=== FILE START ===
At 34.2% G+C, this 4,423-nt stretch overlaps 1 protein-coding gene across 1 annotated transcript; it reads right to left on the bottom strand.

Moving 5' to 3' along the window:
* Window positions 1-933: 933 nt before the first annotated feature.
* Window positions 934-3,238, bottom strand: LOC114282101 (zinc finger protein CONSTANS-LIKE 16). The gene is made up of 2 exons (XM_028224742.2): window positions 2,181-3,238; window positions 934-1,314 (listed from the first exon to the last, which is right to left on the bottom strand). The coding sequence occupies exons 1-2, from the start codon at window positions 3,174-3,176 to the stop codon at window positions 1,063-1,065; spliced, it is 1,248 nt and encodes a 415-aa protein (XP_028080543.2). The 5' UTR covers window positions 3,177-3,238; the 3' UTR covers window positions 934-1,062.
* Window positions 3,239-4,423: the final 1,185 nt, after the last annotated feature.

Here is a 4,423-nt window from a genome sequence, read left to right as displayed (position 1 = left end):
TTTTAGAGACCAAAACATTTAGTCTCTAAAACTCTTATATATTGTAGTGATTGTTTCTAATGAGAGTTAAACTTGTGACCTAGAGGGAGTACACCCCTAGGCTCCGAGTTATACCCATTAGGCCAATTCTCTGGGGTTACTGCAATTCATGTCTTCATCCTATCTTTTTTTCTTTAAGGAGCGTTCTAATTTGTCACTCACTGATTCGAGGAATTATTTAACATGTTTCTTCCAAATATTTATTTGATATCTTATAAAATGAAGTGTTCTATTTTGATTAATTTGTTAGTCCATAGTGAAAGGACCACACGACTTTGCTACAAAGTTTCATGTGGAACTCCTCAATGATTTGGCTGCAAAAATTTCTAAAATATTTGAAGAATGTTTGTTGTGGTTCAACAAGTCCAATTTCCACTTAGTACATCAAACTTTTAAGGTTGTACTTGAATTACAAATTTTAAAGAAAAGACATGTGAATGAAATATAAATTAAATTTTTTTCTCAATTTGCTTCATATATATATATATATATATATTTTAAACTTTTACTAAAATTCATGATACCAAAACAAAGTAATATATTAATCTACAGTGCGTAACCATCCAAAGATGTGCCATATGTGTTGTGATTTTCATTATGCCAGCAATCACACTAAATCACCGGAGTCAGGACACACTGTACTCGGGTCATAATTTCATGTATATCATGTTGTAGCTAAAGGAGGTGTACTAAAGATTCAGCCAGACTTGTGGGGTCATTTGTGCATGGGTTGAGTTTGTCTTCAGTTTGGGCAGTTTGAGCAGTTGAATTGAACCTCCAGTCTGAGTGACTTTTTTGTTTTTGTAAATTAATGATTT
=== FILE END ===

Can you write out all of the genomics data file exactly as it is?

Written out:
At 34.2% G+C, this 4,423-nt stretch overlaps 1 protein-coding gene across 1 annotated transcript; it reads right to left on the bottom strand.

Moving 5' to 3' along the window:
* Window positions 1-933: 933 nt before the first annotated feature.
* Window positions 934-3,238, bottom strand: LOC114282101 (zinc finger protein CONSTANS-LIKE 16). The gene is made up of 2 exons (XM_028224742.2): window positions 2,181-3,238; window positions 934-1,314 (listed from the first exon to the last, which is right to left on the bottom strand). The coding sequence occupies exons 1-2, from the start codon at window positions 3,174-3,176 to the stop codon at window positions 1,063-1,065; spliced, it is 1,248 nt and encodes a 415-aa protein (XP_028080543.2). The 5' UTR covers window positions 3,177-3,238; the 3' UTR covers window positions 934-1,062.
* Window positions 3,239-4,423: the final 1,185 nt, after the last annotated feature.

Here is a 4,423-nt window from a genome sequence, read left to right as displayed (position 1 = left end):
TTTTAGAGACCAAAACATTTAGTCTCTAAAACTCTTATATATTGTAGTGATTGTTTCTAATGAGAGTTAAACTTGTGACCTAGAGGGAGTACACCCCTAGGCTCCGAGTTATACCCATTAGGCCAATTCTCTGGGGTTACTGCAATTCATGTCTTCATCCTATCTTTTTTTCTTTAAGGAGCGTTCTAATTTGTCACTCACTGATTCGAGGAATTATTTAACATGTTTCTTCCAAATATTTATTTGATATCTTATAAAATGAAGTGTTCTATTTTGATTAATTTGTTAGTCCATAGTGAAAGGACCACACGACTTTGCTACAAAGTTTCATGTGGAACTCCTCAATGATTTGGCTGCAAAAATTTCTAAAATATTTGAAGAATGTTTGTTGTGGTTCAACAAGTCCAATTTCCACTTAGTACATCAAACTTTTAAGGTTGTACTTGAATTACAAATTTTAAAGAAAAGACATGTGAATGAAATATAAATTAAATTTTTTTCTCAATTTGCTTCATATATATATATATATATATATTTTAAACTTTTACTAAAATTCATGATACCAAAACAAAGTAATATATTAATCTACAGTGCGTAACCATCCAAAGATGTGCCATATGTGTTGTGATTTTCATTATGCCAGCAATCACACTAAATCACCGGAGTCAGGACACACTGTACTCGGGTCATAATTTCATGTATATCATGTTGTAGCTAAAGGAGGTGTACTAAAGATTCAGCCAGACTTGTGGGGTCATTTGTGCATGGGTTGAGTTTGTCTTCAGTTTGGGCAGTTTGAGCAGTTGAATTGAACCTCCAGTCTGAGTGACTTTTTTGTTTTTGTAAATTAATGATTT